The Great Work-From-Home Experiment carries on as the country continues to be shelled by Covd-19. Fortunately, most people involved — companies and employees alike — think that it’s working pretty well, except those trying to work and take care of kids simultaneously.
According to a recent survey by Deutsche Bank that has tracked sentiment, we may be at “peak WFH”: 65% of respondents said they expect to work from home at 1-3 days per week when their offices reopen, compared to 65%, 57%, and 39% in the past three months.
At the same time, there have been heaps of anecdotes about people who can afford to leave high-cost cities like New York, accelerating planned moves to the suburbs and taking advantage of a remote work policy to live in cheaper areas.
The scale of the urban exodus is unclear at the moment. Anecdotally, many people think people are leaving the city in droves. However, Zillow’s chief economist says people aren’t leaving in droves (at least not yet). However, rents in cities are dropping — 6.6% in New York, according to Douglas Elliman — which suggests this is happening enough to move the market.
But just as interesting: How this will affect the small towns and cities these workers flock to?
American cities have attracted young people with jobs and urban amenities, and smaller, more rural regions have struggled with brain drain and keeping their young people. Some states, like Vermont, have experimented with incentives, such as famously paying some people $10,000 to move and work remotely there.
For states and towns that have long wanted revitalization, the coronavirus pandemic could have an interesting knock-on effect, with the potential to bring people back who left for more job opportunities.
Decentralized jobs could revitalize small towns
The country’s biggest companies are often clustered together in economic hubs — big cities. For years, it made sense as that’s where the biggest labor pools were and companies would position themselves to take advantage of them.
But with the pandemic pushing people into isolation, the need to be physically proximate has evaporated since technology provides the virtual connections to keep productivity going. Some companies are talking about more permanent remote-work options for employees — flexibility for workers and lower costs for employers — so it may be a trend that sticks, at least for some businesses.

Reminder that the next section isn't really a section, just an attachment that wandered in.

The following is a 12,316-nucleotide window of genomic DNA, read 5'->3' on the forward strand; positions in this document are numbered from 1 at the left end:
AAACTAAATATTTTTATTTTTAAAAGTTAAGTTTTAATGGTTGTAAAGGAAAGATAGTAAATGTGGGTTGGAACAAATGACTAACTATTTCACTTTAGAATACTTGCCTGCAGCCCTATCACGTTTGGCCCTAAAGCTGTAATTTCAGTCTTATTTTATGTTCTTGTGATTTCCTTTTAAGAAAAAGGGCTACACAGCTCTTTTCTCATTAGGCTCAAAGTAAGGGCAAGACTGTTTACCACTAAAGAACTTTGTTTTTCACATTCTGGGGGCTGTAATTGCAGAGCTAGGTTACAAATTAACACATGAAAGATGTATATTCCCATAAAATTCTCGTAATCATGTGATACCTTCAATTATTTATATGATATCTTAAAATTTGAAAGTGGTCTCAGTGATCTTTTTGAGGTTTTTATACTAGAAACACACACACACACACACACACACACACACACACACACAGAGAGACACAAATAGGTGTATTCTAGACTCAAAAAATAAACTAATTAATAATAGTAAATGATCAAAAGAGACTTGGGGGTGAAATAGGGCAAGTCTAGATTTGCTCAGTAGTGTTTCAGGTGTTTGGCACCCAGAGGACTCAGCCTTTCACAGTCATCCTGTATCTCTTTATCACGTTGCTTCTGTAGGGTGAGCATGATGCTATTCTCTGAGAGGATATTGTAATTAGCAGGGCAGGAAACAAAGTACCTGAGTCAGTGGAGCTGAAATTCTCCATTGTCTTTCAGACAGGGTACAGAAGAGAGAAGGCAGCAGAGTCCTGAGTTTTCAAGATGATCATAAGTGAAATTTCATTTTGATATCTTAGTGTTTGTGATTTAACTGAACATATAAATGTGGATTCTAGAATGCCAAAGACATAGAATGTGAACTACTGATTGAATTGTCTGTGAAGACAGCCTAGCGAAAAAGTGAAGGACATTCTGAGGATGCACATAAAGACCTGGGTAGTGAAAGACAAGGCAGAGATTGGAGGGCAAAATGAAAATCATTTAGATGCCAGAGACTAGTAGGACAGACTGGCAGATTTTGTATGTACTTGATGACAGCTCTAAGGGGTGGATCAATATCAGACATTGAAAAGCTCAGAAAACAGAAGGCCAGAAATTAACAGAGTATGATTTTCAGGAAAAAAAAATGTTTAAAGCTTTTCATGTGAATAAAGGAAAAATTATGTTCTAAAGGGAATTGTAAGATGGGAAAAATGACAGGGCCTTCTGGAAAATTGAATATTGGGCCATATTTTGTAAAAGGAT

Already, some people have left cities, choosing to live where they want to, not where their jobs are located.
“I think it’s really a potentially positive development for rural areas or less densely populated areas,” said Isabel Sawhill, a senior fellow at the Brookings Institution who studies the middle class and social mobility. “This is a big country and we have lots of inexpensive real estate, it’s just that there aren’t jobs in those places — and this would be a way to bring a lot of jobs to people who need them in rural areas and small towns.”
Jobs can be brought in two ways: people coming and people already living somewhere deciding to apply. If working remotely is viable for a company, their labor pool theoretically expands to the entire country.
Sawhill and Mercer’s HR experts Mary Ann Sardone and Matt Stevenson, said that often small hubs can pop up when people are given the green light to work remotely, as workers choose “nice” places to live unrelated to their workplace. Sawhill pointed out that these scenarios often raise the entire town’s economic profile by providing employment for essential infrastructure like grocery stores and barber shops.
Sometimes, Stevenson said, a place that begins as a low-cost “small town” ends up losing its bargain status over a period — like Fargo, N.D., after Microsoft employees began to cluster there in 1999 when it opened a small campus.
Critical mass makes all the difference
If enough young, upwardly mobile workers move, things change, says Charles Whelan, an economics professor at Dartmouth College in Hanover, N.H., a small town of 11,500.
But if you don’t have enough young people, it’s going to be tough to sell a smaller town.
“There’s still a lot of appeal to the city, high prices notwithstanding,” said Whelan. “You don’t have to have a car.”